St. Stephen's Cathedral, Vienna
ABOVE: Tiled roof of the Stephansdom (St. Stephen's).
Vienna is a city where important buildings are more common than fast-food restaurants. With monuments like Sch�nbrunn, the Staatsoper, and the Spanish Riding School dotting the urban landscape, it's hard to pick a favorite building--unless, like me, you rank cathedrals high on your list of favorite places, in which case the Stephansdom is an attraction you won't want to miss.
The Stephansdom, or St. Stephen's Cathedral, is an island of Gothic magnificence in a sea of Baroque and 19th Century architecture. Most of the church dates back to the 14th, 15th, and 16th Centuries, with the Romanesque "Giant's Doorway" on the west fa�ade dating back to the early 1200s. The Hochturm or south tower, at 450 feet or 137 meters, is roughly the height of a 45-story office building--yet it was built more than 600 years ago, half a millenium before the invention of the modern skyscraper.
(Note: The Cathedral was severely damaged in a fire caused by Allied bombing in 1945, but it's impossible for the untrained eye to distinguish restoration work from the original.)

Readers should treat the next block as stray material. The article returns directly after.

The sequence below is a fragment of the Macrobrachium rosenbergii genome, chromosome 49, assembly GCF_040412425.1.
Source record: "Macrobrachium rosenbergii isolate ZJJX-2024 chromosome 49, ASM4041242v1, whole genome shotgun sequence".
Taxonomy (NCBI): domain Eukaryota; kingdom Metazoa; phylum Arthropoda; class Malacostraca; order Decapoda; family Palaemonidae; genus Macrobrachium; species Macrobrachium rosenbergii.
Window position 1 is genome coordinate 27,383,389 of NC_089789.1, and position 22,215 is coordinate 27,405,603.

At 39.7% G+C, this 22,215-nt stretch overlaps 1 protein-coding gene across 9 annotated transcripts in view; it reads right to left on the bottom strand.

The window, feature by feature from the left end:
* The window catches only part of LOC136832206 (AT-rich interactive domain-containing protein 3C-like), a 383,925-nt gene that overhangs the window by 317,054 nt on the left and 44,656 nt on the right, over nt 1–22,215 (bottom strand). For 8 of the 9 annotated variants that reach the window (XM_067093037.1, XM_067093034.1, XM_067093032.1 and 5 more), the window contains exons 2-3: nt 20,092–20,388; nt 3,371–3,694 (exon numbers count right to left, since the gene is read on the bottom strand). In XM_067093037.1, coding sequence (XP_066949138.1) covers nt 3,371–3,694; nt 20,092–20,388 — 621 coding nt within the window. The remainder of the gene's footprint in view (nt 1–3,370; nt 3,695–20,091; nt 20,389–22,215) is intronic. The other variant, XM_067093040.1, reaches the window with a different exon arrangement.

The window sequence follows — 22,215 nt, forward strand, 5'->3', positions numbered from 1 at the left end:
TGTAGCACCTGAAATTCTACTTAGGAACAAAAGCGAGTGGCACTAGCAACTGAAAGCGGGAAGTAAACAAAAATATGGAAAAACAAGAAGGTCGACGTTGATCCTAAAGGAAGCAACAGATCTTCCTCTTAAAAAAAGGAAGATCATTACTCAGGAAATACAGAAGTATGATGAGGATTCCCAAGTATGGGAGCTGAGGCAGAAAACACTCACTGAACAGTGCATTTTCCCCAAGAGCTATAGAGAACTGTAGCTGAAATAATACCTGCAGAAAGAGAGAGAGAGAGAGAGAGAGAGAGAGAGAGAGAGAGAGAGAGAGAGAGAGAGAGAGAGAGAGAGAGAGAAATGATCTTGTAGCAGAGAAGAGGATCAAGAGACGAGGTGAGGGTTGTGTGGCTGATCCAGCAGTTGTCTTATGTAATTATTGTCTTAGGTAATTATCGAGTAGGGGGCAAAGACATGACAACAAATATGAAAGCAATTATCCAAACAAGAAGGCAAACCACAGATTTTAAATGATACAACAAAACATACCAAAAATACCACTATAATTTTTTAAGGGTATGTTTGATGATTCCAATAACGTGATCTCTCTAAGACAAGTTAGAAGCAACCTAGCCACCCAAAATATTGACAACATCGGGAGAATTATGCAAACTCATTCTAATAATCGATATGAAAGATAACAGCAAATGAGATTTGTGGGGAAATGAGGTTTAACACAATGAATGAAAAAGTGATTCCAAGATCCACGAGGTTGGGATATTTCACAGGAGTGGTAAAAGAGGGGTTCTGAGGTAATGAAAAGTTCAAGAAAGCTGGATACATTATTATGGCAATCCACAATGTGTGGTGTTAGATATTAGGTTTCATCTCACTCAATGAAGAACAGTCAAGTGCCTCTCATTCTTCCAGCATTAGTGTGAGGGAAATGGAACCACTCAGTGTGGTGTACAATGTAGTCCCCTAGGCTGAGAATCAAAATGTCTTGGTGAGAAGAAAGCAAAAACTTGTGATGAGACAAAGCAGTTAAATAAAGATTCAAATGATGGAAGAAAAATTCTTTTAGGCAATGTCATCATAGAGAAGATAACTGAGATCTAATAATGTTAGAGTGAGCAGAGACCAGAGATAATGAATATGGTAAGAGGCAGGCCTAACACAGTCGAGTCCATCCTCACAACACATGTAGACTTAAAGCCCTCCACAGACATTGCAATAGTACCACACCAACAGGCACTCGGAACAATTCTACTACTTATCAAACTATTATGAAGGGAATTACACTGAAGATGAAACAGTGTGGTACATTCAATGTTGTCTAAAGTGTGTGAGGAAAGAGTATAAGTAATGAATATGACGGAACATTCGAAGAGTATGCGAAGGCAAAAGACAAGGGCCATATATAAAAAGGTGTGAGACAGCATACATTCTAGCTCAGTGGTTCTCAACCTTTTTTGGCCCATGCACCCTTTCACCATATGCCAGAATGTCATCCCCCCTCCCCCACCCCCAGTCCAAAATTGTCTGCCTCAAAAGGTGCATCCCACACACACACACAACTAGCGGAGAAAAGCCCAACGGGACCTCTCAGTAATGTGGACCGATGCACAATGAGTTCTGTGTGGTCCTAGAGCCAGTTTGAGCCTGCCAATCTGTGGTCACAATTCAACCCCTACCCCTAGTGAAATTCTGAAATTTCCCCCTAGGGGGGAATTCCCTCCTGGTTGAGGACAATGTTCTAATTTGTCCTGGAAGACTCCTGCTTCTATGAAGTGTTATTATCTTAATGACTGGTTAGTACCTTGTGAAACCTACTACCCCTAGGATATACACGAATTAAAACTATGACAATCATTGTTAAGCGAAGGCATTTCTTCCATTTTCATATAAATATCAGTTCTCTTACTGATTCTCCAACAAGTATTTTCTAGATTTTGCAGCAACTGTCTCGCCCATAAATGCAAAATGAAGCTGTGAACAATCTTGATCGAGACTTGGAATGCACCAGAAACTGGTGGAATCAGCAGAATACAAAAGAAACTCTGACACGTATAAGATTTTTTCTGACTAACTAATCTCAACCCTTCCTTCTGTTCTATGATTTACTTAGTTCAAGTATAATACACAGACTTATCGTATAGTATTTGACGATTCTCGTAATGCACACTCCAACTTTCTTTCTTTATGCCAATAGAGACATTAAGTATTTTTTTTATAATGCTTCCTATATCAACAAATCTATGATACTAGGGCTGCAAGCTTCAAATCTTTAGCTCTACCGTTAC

What to see
Rather than describe the Stephansdom's attractions in detail, I'll point you to Viennese Web sites about the cathedral (see page 2). You'll want to explore the interior, of course, but also allow time for:
The towers. The north tower has an elevator and stairs; the Hochturm requires a climb of 246 feet (75 meters) up a spiral staircase to the observation platform. The views from the top are worth the ascent, and you'll also be able to see the colorful rooftop of glazed tiles (see photo) at close range.
The Catacombs. Take the guided tour below ground, and you'll see the usual assortment of sarcophagi holding the bones of dead rulers, archbishops, and other personages. Somewhat stranger are the bronze containers where kidneys, livers, etc. of Habsburg emperors were interred in what might be called an undertaker's waste dump. Finally, you'll explore the catacombs where the bones of more than 15,000 Viennese have been stacked like kindling since the 1700s.
When to visit
St. Stephen's is open daily for tours and worship. The Vienna Tourist Board's Stephansdom page (link on next page) has current schedules of masses, guided tours, and tower visits.
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